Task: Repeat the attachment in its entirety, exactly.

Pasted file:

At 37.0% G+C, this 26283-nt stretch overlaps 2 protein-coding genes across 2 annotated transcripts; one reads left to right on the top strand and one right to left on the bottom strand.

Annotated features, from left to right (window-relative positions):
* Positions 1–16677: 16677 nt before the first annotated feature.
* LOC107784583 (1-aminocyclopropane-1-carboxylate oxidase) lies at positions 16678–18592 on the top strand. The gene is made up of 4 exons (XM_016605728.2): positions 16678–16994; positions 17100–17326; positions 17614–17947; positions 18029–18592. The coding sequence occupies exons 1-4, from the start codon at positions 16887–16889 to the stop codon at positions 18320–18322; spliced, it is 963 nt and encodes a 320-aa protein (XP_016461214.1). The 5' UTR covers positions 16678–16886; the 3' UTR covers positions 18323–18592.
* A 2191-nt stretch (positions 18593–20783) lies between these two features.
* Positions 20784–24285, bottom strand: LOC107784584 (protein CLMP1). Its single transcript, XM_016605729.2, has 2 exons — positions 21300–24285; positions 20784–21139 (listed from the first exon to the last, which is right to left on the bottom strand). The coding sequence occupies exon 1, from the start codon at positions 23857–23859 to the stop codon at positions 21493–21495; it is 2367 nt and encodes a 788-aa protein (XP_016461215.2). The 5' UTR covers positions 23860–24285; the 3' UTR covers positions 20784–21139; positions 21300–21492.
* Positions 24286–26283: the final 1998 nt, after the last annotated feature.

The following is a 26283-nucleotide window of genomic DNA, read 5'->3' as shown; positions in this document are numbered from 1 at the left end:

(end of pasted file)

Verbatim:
At 37.0% G+C, this 26283-nt stretch overlaps 2 protein-coding genes across 2 annotated transcripts; one reads left to right on the top strand and one right to left on the bottom strand.

Annotated features, from left to right (window-relative positions):
* Positions 1–16677: 16677 nt before the first annotated feature.
* LOC107784583 (1-aminocyclopropane-1-carboxylate oxidase) lies at positions 16678–18592 on the top strand. The gene is made up of 4 exons (XM_016605728.2): positions 16678–16994; positions 17100–17326; positions 17614–17947; positions 18029–18592. The coding sequence occupies exons 1-4, from the start codon at positions 16887–16889 to the stop codon at positions 18320–18322; spliced, it is 963 nt and encodes a 320-aa protein (XP_016461214.1). The 5' UTR covers positions 16678–16886; the 3' UTR covers positions 18323–18592.
* A 2191-nt stretch (positions 18593–20783) lies between these two features.
* Positions 20784–24285, bottom strand: LOC107784584 (protein CLMP1). Its single transcript, XM_016605729.2, has 2 exons — positions 21300–24285; positions 20784–21139 (listed from the first exon to the last, which is right to left on the bottom strand). The coding sequence occupies exon 1, from the start codon at positions 23857–23859 to the stop codon at positions 21493–21495; it is 2367 nt and encodes a 788-aa protein (XP_016461215.2). The 5' UTR covers positions 23860–24285; the 3' UTR covers positions 20784–21139; positions 21300–21492.
* Positions 24286–26283: the final 1998 nt, after the last annotated feature.

The following is a 26283-nucleotide window of genomic DNA, read 5'->3' as shown; positions in this document are numbered from 1 at the left end: